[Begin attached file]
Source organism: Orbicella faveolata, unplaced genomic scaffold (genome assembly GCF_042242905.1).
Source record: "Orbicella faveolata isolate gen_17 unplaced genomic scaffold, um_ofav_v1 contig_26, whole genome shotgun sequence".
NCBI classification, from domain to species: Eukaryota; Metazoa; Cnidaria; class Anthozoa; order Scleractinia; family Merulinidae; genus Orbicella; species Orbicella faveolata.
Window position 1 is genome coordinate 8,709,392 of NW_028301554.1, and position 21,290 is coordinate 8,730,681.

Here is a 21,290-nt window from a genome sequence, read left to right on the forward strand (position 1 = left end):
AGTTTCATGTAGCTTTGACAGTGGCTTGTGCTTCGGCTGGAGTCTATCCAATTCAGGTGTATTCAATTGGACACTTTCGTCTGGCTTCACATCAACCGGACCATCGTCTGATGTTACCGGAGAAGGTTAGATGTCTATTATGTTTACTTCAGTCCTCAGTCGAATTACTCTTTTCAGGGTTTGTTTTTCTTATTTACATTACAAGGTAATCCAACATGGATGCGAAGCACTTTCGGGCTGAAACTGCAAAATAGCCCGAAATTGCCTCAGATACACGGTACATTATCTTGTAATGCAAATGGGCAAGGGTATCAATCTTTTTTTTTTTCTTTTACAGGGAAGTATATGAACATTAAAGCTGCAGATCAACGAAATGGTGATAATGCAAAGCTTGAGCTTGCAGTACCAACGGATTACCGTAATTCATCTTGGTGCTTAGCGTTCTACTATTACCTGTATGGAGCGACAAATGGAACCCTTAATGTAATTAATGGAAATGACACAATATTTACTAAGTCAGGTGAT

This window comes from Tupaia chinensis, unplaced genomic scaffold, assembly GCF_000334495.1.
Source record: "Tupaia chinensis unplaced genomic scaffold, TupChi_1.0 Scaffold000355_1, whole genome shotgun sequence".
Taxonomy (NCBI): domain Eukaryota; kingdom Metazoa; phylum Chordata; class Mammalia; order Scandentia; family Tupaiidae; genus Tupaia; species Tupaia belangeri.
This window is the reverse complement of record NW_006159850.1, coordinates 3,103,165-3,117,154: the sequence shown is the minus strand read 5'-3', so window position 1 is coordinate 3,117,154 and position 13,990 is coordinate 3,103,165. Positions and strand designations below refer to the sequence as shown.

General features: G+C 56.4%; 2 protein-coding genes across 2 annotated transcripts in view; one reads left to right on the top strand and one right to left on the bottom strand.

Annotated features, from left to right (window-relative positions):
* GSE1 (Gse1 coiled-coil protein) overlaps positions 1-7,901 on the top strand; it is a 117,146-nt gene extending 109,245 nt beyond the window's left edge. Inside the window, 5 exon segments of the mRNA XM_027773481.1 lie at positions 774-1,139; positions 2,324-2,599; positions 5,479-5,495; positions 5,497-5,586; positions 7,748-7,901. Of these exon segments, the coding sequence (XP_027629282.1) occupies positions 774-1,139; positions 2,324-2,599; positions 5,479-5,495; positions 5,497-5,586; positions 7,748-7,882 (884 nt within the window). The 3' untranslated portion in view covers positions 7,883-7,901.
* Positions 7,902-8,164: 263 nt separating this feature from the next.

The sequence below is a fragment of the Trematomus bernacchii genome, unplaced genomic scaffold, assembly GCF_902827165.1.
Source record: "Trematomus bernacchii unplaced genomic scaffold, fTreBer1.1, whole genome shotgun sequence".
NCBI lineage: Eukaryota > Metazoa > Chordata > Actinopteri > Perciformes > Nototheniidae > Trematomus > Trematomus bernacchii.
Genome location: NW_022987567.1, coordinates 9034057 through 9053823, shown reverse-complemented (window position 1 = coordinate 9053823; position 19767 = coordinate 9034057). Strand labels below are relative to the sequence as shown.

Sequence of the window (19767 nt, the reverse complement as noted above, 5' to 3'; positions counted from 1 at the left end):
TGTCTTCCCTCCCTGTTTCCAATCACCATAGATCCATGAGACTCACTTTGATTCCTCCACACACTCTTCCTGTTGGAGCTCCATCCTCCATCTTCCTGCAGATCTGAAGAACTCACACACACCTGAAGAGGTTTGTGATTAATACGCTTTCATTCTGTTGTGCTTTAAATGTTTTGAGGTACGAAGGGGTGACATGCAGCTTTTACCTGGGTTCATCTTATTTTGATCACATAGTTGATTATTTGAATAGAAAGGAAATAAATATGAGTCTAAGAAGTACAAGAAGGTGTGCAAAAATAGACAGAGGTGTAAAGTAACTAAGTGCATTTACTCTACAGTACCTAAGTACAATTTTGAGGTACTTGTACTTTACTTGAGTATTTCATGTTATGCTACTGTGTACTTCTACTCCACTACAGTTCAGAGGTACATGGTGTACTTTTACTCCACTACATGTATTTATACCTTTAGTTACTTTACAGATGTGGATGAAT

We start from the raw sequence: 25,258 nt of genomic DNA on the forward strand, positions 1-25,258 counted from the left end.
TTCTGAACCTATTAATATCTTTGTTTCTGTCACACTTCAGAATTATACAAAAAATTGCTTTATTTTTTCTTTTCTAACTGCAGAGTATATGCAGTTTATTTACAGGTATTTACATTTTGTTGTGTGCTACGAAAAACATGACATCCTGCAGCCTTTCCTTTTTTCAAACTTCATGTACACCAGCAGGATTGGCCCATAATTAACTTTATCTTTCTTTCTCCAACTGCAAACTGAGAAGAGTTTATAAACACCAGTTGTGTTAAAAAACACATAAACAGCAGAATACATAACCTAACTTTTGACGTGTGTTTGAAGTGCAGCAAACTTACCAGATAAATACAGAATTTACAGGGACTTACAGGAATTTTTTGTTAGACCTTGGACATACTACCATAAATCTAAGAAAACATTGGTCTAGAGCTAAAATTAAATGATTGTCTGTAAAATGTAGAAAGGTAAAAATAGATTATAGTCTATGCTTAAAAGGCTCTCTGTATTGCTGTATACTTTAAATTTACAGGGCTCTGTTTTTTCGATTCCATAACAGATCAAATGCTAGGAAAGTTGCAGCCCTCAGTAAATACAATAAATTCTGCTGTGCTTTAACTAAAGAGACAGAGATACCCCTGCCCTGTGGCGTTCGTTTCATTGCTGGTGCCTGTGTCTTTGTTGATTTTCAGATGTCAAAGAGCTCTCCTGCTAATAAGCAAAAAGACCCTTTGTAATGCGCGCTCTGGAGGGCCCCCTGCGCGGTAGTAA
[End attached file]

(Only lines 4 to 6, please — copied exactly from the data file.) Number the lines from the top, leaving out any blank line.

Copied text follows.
Window position 1 is genome coordinate 8,709,392 of NW_028301554.1, and position 21,290 is coordinate 8,730,681.

Here is a 21,290-nt window from a genome sequence, read left to right on the forward strand (position 1 = left end):
AGTTTCATGTAGCTTTGACAGTGGCTTGTGCTTCGGCTGGAGTCTATCCAATTCAGGTGTATTCAATTGGACACTTTCGTCTGGCTTCACATCAACCGGACCATCGTCTGATGTTACCGGAGAAGGTTAGATGTCTATTATGTTTACTTCAGTCCTCAGTCGAATTACTCTTTTCAGGGTTTGTTTTTCTTATTTACATTACAAGGTAATCCAACATGGATGCGAAGCACTTTCGGGCTGAAACTGCAAAATAGCCCGAAATTGCCTCAGATACACGGTACATTATCTTGTAATGCAAATGGGCAAGGGTATCAATCTTTTTTTTTTTCTTTTACAGGGAAGTATATGAACATTAAAGCTGCAGATCAACGAAATGGTGATAATGCAAAGCTTGAGCTTGCAGTACCAACGGATTACCGTAATTCATCTTGGTGCTTAGCGTTCTACTATTACCTGTATGGAGCGACAAATGGAACCCTTAATGTAATTAATGGAAATGACACAATATTTACTAAGTCAGGTGAT